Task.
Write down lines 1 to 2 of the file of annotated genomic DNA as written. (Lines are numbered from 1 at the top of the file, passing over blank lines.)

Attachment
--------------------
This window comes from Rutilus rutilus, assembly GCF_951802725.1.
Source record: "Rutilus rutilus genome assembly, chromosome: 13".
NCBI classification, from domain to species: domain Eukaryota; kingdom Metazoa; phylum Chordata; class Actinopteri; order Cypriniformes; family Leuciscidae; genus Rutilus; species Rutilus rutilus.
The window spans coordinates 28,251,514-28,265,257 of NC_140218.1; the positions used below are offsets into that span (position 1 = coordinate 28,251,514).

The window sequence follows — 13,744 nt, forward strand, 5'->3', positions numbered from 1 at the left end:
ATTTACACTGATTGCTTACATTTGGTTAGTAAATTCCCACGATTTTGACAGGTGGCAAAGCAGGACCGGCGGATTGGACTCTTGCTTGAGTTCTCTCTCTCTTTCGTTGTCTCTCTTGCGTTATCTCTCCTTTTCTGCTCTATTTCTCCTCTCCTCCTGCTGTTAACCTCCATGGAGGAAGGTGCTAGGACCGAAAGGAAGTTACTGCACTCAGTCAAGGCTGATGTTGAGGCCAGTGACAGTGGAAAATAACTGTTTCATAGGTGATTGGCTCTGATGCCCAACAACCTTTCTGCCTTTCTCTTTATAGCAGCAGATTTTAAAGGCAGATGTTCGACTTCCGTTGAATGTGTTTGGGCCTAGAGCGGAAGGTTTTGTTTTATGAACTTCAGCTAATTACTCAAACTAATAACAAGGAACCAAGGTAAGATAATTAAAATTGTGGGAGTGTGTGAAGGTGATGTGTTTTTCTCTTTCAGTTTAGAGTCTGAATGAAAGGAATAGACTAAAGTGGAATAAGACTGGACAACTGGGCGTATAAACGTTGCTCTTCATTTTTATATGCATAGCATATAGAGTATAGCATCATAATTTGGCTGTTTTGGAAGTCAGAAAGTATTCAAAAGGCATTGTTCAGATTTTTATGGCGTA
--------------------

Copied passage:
This window comes from Rutilus rutilus, assembly GCF_951802725.1.
Source record: "Rutilus rutilus genome assembly, chromosome: 13".